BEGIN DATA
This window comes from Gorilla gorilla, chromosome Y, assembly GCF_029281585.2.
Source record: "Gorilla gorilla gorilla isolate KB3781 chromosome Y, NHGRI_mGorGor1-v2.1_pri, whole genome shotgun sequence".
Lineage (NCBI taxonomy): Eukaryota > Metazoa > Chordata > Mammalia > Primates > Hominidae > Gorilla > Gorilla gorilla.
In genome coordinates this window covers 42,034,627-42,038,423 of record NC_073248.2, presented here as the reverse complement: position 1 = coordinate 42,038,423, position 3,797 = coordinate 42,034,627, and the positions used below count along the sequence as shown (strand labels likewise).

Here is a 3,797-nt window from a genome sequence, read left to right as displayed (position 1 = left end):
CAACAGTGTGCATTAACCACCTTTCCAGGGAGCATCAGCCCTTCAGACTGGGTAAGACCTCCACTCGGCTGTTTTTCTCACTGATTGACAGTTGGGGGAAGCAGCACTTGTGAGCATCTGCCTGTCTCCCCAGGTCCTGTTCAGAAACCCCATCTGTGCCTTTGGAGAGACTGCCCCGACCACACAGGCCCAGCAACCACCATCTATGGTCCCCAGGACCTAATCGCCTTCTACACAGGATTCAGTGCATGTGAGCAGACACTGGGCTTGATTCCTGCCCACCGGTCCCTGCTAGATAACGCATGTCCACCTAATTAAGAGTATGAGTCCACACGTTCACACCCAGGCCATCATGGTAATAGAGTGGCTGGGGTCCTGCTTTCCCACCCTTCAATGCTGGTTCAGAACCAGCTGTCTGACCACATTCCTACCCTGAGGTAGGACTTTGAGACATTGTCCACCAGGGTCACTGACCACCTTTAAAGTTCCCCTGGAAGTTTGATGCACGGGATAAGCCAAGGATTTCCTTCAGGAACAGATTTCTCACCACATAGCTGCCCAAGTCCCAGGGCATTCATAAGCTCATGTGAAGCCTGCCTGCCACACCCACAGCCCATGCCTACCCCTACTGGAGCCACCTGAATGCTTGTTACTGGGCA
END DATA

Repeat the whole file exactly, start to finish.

This window comes from Gorilla gorilla, chromosome Y, assembly GCF_029281585.2.
Source record: "Gorilla gorilla gorilla isolate KB3781 chromosome Y, NHGRI_mGorGor1-v2.1_pri, whole genome shotgun sequence".
Lineage (NCBI taxonomy): Eukaryota > Metazoa > Chordata > Mammalia > Primates > Hominidae > Gorilla > Gorilla gorilla.
In genome coordinates this window covers 42,034,627-42,038,423 of record NC_073248.2, presented here as the reverse complement: position 1 = coordinate 42,038,423, position 3,797 = coordinate 42,034,627, and the positions used below count along the sequence as shown (strand labels likewise).

Here is a 3,797-nt window from a genome sequence, read left to right as displayed (position 1 = left end):
CAACAGTGTGCATTAACCACCTTTCCAGGGAGCATCAGCCCTTCAGACTGGGTAAGACCTCCACTCGGCTGTTTTTCTCACTGATTGACAGTTGGGGGAAGCAGCACTTGTGAGCATCTGCCTGTCTCCCCAGGTCCTGTTCAGAAACCCCATCTGTGCCTTTGGAGAGACTGCCCCGACCACACAGGCCCAGCAACCACCATCTATGGTCCCCAGGACCTAATCGCCTTCTACACAGGATTCAGTGCATGTGAGCAGACACTGGGCTTGATTCCTGCCCACCGGTCCCTGCTAGATAACGCATGTCCACCTAATTAAGAGTATGAGTCCACACGTTCACACCCAGGCCATCATGGTAATAGAGTGGCTGGGGTCCTGCTTTCCCACCCTTCAATGCTGGTTCAGAACCAGCTGTCTGACCACATTCCTACCCTGAGGTAGGACTTTGAGACATTGTCCACCAGGGTCACTGACCACCTTTAAAGTTCCCCTGGAAGTTTGATGCACGGGATAAGCCAAGGATTTCCTTCAGGAACAGATTTCTCACCACATAGCTGCCCAAGTCCCAGGGCATTCATAAGCTCATGTGAAGCCTGCCTGCCACACCCACAGCCCATGCCTACCCCTACTGGAGCCACCTGAATGCTTGTTACTGGGCA